So let’s examine Mrs. McCain’s position in these terms. She was the privileged wife of a prominent family and spouse of an important politician, a person who had her own position of prestige and power. Should she not be held at least as accountable for her actions as an uneducated inner-city drug user? After all, she could enter drug treatment at any time she chose, unlike many drug users who find themselves in prison.
Mrs. McCain was violating a position of trust by stealing from a charitable organization, using its money and medical expertise to fuel her drug use. Is this not morally more reprehensible than simply purchasing drugs illegally?
Mrs. McCain was the mother of four children at the time she admits to using drugs–between 1989 and 1992. Her children were born in 1984, 1986, 1988 and 1991. In other words, Cindy McCain was using drugs while raising small children, one of whom she adopted while she was an addict. In most states, family services will remove children from a woman who is known to be an active drug addict, and she would certainly not be allowed to adopt a child while addicted.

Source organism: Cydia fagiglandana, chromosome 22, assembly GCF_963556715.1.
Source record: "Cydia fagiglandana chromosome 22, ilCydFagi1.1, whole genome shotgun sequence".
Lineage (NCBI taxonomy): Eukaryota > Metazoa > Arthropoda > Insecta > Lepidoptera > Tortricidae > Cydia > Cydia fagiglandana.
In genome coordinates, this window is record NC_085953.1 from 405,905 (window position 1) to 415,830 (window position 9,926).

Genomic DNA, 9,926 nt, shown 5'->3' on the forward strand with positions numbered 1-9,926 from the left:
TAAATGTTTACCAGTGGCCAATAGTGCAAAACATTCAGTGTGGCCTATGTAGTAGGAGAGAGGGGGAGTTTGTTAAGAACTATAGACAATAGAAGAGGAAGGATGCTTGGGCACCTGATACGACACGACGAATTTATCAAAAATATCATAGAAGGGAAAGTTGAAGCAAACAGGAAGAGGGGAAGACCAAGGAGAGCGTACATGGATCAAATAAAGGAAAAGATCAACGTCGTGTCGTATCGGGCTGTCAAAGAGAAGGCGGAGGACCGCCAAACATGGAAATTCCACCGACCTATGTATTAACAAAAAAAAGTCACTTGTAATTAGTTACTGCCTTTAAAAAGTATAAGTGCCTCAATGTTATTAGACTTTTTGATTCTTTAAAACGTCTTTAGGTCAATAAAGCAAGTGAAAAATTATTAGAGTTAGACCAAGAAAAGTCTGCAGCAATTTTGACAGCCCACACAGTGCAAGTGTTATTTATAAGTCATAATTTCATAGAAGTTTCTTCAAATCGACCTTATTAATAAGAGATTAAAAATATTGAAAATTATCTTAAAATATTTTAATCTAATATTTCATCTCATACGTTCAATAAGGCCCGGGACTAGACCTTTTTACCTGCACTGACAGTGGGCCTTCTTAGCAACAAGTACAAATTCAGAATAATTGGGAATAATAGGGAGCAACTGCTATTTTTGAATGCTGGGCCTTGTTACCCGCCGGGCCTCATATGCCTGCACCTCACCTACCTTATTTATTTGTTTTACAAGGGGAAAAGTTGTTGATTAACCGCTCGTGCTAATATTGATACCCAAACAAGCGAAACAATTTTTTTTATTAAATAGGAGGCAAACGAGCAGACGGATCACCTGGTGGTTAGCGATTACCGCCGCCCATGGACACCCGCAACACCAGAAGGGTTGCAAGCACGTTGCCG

John McCain had advocated stricter drug laws, penalties and enforcement against drug sellers. He has had nothing to say about redressing our punitive approach toward drug users. Of course, McCain also supports family values. Yet if John and Cindy McCain were not well-off and influential, they might not have a family at all. McCain’s lack of concern for street drug users contrasts sharply with the support and understanding his wife received.
Friday, June 20, 2008
I have some question for Ms. Cindy, are you to be judged as a pitiable victim or as a criminal felon? Should we deal with illicit drug users as victims or as criminals? Ms. Cindy wants too say she has always been proud of her country of course you have. But if this would have happen to Ms. Obama being a person from the South side of Chicago I don't think she would have gotten off as easy. That's why I can understand what she meant by her statement.